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Solomon Alexander Hart was born in Plymouth in 1806, the son of Samuel Hart, a goldsmith, engraver and Hebrew teacher. His grandfather, Henry, was from Ansbach in Germany and settled in Plymouth as a rum merchant.
In 1820, Solomon moved to London with his father to learn line engraving with Charles Warren. His studies began by drawing classical sculptures in the British Museum.
Through this he gained the confidence of fellow-Plymothian James Northcote, a well-respected Academician, who wrote a letter of recommendation for him.
To support himself and his father financially, Solomon painted miniature copies and coloured theatrical prints in the evenings.
In 1823, he was admitted to the Royal Academy Schools and started exhibiting three years later.
In 1835, he was elected as an Associate of the Academy and five years later became a Royal Academician – the first Jew to receive this honour.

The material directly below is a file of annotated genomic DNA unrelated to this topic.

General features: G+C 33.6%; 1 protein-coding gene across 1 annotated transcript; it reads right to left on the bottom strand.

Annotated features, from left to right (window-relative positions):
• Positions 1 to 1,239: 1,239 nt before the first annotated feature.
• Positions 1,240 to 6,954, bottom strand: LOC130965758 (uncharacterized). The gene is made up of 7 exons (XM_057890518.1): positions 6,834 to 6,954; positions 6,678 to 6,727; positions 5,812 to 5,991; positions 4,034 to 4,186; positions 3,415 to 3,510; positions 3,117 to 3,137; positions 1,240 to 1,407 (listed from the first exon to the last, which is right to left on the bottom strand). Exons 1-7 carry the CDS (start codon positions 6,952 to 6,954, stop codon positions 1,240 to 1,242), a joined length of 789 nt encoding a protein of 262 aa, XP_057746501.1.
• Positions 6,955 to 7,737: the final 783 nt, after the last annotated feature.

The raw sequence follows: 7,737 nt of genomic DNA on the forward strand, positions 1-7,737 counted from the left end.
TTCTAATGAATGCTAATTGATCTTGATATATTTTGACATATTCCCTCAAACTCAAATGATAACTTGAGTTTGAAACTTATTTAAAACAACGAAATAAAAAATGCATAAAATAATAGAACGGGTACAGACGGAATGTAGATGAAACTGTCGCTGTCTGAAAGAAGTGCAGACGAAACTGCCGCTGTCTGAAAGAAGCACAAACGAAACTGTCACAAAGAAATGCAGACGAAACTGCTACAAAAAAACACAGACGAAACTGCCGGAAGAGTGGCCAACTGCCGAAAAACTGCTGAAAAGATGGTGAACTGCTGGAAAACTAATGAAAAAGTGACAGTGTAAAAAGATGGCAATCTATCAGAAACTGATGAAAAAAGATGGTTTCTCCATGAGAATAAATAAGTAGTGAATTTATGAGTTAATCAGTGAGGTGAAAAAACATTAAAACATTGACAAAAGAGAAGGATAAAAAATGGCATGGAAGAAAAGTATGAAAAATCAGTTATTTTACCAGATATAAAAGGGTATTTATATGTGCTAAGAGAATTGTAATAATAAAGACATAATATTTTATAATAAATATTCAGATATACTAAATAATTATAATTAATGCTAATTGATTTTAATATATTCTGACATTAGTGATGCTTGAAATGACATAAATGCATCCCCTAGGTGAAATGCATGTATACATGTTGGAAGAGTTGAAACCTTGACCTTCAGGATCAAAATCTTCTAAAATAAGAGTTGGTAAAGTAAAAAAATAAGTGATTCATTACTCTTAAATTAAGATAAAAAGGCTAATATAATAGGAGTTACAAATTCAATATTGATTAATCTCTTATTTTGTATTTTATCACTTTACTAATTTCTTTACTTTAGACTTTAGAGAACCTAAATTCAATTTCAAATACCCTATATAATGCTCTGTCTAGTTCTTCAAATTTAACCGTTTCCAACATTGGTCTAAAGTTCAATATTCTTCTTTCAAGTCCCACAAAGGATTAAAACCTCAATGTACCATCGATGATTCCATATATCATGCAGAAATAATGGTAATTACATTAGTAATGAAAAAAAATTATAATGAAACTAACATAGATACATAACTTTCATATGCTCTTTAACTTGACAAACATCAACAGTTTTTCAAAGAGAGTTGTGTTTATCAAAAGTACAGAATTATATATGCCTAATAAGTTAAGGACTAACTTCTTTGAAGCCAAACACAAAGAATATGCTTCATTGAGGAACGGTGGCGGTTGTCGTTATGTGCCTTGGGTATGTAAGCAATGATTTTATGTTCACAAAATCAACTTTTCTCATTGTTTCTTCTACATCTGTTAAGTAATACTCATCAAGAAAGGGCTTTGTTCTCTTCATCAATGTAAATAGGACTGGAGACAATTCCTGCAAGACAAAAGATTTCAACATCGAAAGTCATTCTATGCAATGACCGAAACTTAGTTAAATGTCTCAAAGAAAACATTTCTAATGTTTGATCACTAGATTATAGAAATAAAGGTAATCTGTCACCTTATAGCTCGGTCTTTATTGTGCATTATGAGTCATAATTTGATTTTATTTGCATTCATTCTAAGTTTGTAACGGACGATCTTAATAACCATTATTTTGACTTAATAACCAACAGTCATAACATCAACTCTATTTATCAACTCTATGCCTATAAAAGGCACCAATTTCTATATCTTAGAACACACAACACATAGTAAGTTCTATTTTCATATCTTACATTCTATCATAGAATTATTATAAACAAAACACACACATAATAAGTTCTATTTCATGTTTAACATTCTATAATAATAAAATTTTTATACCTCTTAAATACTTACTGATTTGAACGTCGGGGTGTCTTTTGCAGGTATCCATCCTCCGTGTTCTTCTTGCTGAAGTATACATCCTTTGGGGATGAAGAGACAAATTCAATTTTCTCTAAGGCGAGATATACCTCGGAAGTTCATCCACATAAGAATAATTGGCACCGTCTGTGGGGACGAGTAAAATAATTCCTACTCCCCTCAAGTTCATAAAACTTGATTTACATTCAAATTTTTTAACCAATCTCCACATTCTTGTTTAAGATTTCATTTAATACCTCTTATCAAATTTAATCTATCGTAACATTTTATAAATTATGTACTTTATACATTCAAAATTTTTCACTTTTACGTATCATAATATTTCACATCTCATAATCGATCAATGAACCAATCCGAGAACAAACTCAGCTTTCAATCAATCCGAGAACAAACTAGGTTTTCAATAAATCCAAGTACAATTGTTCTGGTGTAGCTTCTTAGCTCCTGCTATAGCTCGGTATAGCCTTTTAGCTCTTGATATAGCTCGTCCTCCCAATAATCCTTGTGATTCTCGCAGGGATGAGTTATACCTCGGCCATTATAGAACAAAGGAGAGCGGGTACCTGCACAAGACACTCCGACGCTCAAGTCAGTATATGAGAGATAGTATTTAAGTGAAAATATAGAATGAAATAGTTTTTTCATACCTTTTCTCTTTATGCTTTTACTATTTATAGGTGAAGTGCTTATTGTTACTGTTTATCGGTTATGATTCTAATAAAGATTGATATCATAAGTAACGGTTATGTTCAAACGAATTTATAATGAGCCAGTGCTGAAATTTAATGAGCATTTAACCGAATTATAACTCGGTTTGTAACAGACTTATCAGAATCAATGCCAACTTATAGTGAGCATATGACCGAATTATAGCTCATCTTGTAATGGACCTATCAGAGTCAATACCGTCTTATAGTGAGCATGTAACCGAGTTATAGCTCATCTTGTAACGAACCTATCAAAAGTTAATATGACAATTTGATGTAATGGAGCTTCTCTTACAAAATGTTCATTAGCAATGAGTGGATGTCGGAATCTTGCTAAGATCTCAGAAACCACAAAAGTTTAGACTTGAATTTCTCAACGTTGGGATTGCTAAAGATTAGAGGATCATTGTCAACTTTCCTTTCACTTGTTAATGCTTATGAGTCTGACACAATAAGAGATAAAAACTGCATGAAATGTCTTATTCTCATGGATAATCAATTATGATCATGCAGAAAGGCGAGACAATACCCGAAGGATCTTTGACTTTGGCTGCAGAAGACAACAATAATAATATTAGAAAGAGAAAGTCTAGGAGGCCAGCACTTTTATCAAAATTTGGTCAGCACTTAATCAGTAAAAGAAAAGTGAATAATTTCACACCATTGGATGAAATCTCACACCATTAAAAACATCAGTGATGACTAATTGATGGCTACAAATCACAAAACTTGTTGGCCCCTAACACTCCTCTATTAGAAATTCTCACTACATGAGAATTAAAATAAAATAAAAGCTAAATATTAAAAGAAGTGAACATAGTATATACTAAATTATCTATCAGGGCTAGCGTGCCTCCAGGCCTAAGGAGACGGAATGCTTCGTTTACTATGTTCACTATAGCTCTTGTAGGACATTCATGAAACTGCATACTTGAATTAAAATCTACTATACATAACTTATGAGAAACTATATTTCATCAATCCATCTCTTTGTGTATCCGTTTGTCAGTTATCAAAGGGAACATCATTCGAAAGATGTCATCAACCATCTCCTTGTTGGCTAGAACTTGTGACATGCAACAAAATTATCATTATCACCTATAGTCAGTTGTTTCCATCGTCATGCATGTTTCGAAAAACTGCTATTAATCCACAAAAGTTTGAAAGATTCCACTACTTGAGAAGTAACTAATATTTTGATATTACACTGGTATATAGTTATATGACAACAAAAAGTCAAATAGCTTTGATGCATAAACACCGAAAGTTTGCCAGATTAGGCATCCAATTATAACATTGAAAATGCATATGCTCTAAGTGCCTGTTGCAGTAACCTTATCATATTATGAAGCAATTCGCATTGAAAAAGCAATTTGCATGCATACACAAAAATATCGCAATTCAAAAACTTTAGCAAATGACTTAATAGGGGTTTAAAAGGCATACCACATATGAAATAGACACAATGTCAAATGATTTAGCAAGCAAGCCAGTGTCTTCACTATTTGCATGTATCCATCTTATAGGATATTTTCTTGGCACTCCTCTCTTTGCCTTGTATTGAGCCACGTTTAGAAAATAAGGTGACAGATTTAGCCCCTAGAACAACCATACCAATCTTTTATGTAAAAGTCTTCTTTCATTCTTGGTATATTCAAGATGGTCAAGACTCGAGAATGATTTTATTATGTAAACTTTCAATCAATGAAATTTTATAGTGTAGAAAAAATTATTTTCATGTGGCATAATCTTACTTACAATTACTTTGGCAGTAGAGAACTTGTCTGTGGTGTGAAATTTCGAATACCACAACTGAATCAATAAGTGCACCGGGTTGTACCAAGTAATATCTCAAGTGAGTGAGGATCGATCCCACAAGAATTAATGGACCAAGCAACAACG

During 1841-1842 he visited Italy, where he made a series of drawings of historical sites and architectural interiors, including this interior of the church of San Lorenzo in Naples. Letters in the city’s archives also refer to his works.
By 1854, Solomon was professor of painting at the Academy – an office he held until 1863. Thumbnails of many of his works are on the Academy’s website and include three men at Cattedown, interiors of the Hebrew Synagogue in Plymouth and a self-portrait.
On his deathbed, Hart undertook an ambitious project to dictate his memoirs. These ‘Reminiscences’ are a unique record of his life and a personal account of the early days of the Royal Academy.
In them he details the service of presidents, officials and artists he knew during his time there. Peppered throughout are accounts of dinner parties, studio visits and, of course, his stories of painting a large and ambitious work called ‘The Execution of Lady Jane Grey’.
Solomon died in 1881 and is considered one of the most influential Jewish artists of 19th century Britain.